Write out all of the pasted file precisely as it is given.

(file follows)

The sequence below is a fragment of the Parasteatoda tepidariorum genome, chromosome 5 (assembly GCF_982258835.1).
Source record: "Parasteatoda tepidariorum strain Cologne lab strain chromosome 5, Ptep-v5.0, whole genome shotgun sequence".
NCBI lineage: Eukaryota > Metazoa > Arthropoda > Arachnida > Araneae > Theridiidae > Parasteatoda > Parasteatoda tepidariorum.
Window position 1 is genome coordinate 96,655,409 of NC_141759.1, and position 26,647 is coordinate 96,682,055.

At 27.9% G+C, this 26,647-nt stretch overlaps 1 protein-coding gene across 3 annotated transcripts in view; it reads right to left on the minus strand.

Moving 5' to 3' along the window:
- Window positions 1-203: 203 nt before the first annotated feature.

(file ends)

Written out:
The sequence below is a fragment of the Parasteatoda tepidariorum genome, chromosome 5 (assembly GCF_982258835.1).
Source record: "Parasteatoda tepidariorum strain Cologne lab strain chromosome 5, Ptep-v5.0, whole genome shotgun sequence".
NCBI lineage: Eukaryota > Metazoa > Arthropoda > Arachnida > Araneae > Theridiidae > Parasteatoda > Parasteatoda tepidariorum.
Window position 1 is genome coordinate 96,655,409 of NC_141759.1, and position 26,647 is coordinate 96,682,055.

At 27.9% G+C, this 26,647-nt stretch overlaps 1 protein-coding gene across 3 annotated transcripts in view; it reads right to left on the minus strand.

Moving 5' to 3' along the window:
- Window positions 1-203: 203 nt before the first annotated feature.